12. I found this page that lists different versions of the Rolleiflex 3.5. It can be confusing to find out the version as all look very similar
    http://www.siufai.dds.nl/Rolleiflex35_TLR.htm
    My copy is likely the Roleiflex Automat 3.5 MX/X as it has the viewing lens as Heidosmat 75mm 2.8 while the taking lens is a Zeiss Tessar 75mm f/3.5.
    And back to original poster, check and see if your version is the 3.5E in http://www.siufai.dds.nl/Rolleiflex35E.htm as that is more valuable with the metering and seems newer model.
     
  13. Luca, either camera would be good. But I highly recommend the Rolleiflex. Your first few developed rolls of film will really impress you. I got one two years ago and the fine quality of the negatives sure hooked me. You will not regret getting a Rolleiflex.
    00XcWu-298081584.jpg
     
  14. lcd

    lcd

    I will go tomorrow morning to get the Rolleiflex camera. From the pictures they sent me it looks like it is the Rolleiflex 3.5 MX-EVS that I am going to buy (thanks Hin Man for the useful link). I hope I will find the camera in the good conditions I was told. I will have a little time to check it, and I guess I will look closely at lenses, working shutter and aperture. This will be my first TLR camera, so I am not sure what else to check.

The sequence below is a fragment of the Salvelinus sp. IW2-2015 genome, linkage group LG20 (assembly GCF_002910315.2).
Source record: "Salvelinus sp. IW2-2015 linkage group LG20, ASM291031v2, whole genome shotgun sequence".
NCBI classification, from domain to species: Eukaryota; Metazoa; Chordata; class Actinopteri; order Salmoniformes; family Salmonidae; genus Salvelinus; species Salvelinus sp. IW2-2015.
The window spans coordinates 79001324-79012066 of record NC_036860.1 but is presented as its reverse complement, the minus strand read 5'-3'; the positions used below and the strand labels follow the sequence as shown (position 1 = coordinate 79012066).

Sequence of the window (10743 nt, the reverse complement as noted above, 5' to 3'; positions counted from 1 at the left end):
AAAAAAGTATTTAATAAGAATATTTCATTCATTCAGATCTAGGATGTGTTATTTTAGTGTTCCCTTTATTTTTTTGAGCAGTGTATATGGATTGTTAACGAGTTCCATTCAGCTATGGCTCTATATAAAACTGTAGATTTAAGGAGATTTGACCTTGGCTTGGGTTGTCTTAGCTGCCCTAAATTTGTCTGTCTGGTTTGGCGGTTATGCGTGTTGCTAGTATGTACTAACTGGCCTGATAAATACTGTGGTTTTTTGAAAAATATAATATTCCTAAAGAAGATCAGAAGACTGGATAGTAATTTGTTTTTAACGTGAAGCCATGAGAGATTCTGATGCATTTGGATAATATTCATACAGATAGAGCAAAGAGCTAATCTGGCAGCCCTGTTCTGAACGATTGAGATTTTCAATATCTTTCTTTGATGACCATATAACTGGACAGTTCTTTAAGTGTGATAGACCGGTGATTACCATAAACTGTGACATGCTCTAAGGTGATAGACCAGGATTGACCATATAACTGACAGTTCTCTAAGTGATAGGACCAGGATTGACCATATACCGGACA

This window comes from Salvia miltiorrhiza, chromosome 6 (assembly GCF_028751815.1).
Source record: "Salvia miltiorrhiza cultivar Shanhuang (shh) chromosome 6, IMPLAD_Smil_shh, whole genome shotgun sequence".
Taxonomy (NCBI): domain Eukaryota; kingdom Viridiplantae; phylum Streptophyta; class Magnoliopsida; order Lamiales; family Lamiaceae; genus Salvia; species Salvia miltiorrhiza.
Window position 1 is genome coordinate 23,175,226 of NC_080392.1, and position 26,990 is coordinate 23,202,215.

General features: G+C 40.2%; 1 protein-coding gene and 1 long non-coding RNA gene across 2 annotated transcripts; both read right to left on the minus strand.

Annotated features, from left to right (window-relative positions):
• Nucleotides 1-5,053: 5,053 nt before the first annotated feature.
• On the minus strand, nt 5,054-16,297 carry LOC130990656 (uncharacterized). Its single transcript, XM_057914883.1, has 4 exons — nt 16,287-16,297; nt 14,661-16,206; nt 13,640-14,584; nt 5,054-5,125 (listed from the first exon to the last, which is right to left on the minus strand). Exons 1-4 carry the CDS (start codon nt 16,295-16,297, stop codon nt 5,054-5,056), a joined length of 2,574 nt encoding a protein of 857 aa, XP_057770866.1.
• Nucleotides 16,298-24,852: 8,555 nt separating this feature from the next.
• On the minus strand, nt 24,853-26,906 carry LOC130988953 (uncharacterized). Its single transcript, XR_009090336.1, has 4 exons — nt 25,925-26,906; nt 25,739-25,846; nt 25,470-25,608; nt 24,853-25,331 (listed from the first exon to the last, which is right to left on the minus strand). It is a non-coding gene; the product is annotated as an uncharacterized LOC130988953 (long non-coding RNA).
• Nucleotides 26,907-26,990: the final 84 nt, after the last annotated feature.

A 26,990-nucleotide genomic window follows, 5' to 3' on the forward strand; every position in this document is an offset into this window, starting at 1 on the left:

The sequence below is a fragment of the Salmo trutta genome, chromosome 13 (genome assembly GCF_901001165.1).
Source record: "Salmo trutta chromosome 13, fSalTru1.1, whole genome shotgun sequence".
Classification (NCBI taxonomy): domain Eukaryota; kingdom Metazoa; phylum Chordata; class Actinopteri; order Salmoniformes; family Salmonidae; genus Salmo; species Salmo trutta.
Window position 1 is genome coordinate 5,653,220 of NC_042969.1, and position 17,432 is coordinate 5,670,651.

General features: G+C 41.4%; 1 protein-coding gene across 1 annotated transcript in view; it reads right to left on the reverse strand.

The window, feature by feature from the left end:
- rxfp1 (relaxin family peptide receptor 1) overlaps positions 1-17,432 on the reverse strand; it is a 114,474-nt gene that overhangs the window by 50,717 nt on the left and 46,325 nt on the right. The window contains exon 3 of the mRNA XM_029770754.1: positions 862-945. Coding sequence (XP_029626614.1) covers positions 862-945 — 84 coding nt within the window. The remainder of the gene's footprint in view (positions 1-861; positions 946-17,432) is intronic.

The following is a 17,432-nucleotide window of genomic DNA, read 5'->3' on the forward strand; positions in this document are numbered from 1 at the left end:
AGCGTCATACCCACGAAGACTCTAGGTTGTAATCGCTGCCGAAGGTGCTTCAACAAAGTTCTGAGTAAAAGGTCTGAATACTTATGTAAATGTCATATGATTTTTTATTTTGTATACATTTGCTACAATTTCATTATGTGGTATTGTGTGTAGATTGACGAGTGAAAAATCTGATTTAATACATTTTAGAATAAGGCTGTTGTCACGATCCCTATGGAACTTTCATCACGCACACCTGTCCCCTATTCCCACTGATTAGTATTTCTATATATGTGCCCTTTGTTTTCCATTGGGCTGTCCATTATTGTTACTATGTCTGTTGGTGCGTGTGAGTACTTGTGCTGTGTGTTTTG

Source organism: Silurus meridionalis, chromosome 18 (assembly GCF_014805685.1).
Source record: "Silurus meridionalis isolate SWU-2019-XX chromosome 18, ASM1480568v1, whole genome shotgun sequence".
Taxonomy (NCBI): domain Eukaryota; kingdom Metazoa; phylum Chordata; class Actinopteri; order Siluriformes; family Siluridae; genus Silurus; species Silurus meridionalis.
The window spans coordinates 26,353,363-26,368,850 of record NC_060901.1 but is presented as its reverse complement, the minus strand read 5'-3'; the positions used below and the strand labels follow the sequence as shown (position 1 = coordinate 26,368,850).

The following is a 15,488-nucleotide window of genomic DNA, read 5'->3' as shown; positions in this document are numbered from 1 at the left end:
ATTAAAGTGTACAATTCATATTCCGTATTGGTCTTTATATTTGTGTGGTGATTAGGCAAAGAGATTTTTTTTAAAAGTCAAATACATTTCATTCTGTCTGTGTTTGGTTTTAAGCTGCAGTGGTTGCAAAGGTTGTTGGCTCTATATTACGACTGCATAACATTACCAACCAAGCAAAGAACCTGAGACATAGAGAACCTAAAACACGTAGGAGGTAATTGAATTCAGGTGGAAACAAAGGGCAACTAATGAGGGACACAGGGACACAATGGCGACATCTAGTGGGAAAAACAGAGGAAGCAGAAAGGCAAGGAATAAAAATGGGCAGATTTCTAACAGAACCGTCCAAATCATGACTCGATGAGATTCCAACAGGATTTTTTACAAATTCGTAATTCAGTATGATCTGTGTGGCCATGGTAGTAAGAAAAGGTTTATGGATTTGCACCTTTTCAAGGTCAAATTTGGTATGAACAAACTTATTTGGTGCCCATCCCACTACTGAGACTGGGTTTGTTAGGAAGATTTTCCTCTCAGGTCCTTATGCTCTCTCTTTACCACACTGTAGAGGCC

Thanks everyone for the very thoughtful comments, I was surprised by the great feedback you gave me on this issue. The pictures you posted, taken with the Rollei cameras, look amazing. I realize that the Yashica TLR is not as good even thou it is a very nice piece of equipment too.
    Can't wait to try the camera!
     
  15. @Luca, make sure you check on the lens for sign of fungus as that will be a bummer. And the other thing is to test is the shutter especially on the slow shutter.
     
  16. Umm.... Rolleiflex? I have an MX-EVS (Tessar 3.5), it is a fine, fine camera. Got it off ebay for $118+ship last year, best purchase I made all year.
    00Xcbd-298149584.jpg
     
  17. dlw

    dlw